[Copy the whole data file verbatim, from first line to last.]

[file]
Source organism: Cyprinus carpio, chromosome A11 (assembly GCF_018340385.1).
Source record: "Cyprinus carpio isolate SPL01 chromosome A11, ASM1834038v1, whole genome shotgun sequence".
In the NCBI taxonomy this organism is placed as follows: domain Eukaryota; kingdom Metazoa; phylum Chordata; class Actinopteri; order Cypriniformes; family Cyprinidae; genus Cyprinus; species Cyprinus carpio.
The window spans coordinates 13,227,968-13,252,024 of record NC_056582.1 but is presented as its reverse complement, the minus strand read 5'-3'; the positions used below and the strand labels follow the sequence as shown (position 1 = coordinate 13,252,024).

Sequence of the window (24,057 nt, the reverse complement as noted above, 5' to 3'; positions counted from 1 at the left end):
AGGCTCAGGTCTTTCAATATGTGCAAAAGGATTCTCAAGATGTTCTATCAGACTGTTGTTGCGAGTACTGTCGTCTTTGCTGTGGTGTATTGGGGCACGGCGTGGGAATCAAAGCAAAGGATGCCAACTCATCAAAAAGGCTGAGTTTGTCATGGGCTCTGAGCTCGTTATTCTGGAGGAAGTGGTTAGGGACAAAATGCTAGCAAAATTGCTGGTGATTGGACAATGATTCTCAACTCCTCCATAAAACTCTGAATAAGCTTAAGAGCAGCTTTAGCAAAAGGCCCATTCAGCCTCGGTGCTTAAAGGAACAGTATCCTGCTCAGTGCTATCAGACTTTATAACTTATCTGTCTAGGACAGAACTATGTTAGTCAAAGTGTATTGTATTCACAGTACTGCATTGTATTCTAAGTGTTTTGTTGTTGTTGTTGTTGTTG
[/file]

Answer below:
Source organism: Cyprinus carpio, chromosome A11 (assembly GCF_018340385.1).
Source record: "Cyprinus carpio isolate SPL01 chromosome A11, ASM1834038v1, whole genome shotgun sequence".
In the NCBI taxonomy this organism is placed as follows: domain Eukaryota; kingdom Metazoa; phylum Chordata; class Actinopteri; order Cypriniformes; family Cyprinidae; genus Cyprinus; species Cyprinus carpio.
The window spans coordinates 13,227,968-13,252,024 of record NC_056582.1 but is presented as its reverse complement, the minus strand read 5'-3'; the positions used below and the strand labels follow the sequence as shown (position 1 = coordinate 13,252,024).

Sequence of the window (24,057 nt, the reverse complement as noted above, 5' to 3'; positions counted from 1 at the left end):
AGGCTCAGGTCTTTCAATATGTGCAAAAGGATTCTCAAGATGTTCTATCAGACTGTTGTTGCGAGTACTGTCGTCTTTGCTGTGGTGTATTGGGGCACGGCGTGGGAATCAAAGCAAAGGATGCCAACTCATCAAAAAGGCTGAGTTTGTCATGGGCTCTGAGCTCGTTATTCTGGAGGAAGTGGTTAGGGACAAAATGCTAGCAAAATTGCTGGTGATTGGACAATGATTCTCAACTCCTCCATAAAACTCTGAATAAGCTTAAGAGCAGCTTTAGCAAAAGGCCCATTCAGCCTCGGTGCTTAAAGGAACAGTATCCTGCTCAGTGCTATCAGACTTTATAACTTATCTGTCTAGGACAGAACTATGTTAGTCAAAGTGTATTGTATTCACAGTACTGCATTGTATTCTAAGTGTTTTGTTGTTGTTGTTGTTGTTG